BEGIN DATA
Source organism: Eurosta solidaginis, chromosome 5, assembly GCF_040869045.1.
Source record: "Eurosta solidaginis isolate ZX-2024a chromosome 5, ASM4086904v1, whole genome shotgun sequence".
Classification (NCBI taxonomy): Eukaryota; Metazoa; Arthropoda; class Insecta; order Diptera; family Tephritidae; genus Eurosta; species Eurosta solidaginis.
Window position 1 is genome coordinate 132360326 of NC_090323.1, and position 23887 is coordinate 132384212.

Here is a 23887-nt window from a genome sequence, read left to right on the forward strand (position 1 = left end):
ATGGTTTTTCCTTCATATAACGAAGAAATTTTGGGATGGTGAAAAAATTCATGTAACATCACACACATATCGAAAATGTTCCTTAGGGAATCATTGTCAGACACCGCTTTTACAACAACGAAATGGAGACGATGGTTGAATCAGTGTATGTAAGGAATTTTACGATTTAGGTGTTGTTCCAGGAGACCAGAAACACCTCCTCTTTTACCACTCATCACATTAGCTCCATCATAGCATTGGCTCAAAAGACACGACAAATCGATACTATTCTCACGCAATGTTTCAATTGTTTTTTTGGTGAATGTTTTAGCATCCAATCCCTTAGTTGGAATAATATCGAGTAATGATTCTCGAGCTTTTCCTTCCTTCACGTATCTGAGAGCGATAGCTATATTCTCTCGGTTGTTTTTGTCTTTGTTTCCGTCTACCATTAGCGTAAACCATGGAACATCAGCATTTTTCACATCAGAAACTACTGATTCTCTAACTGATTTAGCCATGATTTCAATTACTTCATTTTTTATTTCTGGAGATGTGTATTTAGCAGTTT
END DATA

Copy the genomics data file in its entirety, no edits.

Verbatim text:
Source organism: Eurosta solidaginis, chromosome 5, assembly GCF_040869045.1.
Source record: "Eurosta solidaginis isolate ZX-2024a chromosome 5, ASM4086904v1, whole genome shotgun sequence".
Classification (NCBI taxonomy): Eukaryota; Metazoa; Arthropoda; class Insecta; order Diptera; family Tephritidae; genus Eurosta; species Eurosta solidaginis.
Window position 1 is genome coordinate 132360326 of NC_090323.1, and position 23887 is coordinate 132384212.

Here is a 23887-nt window from a genome sequence, read left to right on the forward strand (position 1 = left end):
ATGGTTTTTCCTTCATATAACGAAGAAATTTTGGGATGGTGAAAAAATTCATGTAACATCACACACATATCGAAAATGTTCCTTAGGGAATCATTGTCAGACACCGCTTTTACAACAACGAAATGGAGACGATGGTTGAATCAGTGTATGTAAGGAATTTTACGATTTAGGTGTTGTTCCAGGAGACCAGAAACACCTCCTCTTTTACCACTCATCACATTAGCTCCATCATAGCATTGGCTCAAAAGACACGACAAATCGATACTATTCTCACGCAATGTTTCAATTGTTTTTTTGGTGAATGTTTTAGCATCCAATCCCTTAGTTGGAATAATATCGAGTAATGATTCTCGAGCTTTTCCTTCCTTCACGTATCTGAGAGCGATAGCTATATTCTCTCGGTTGTTTTTGTCTTTGTTTCCGTCTACCATTAGCGTAAACCATGGAACATCAGCATTTTTCACATCAGAAACTACTGATTCTCTAACTGATTTAGCCATGATTTCAATTACTTCATTTTTTATTTCTGGAGATGTGTATTTAGCAGTTT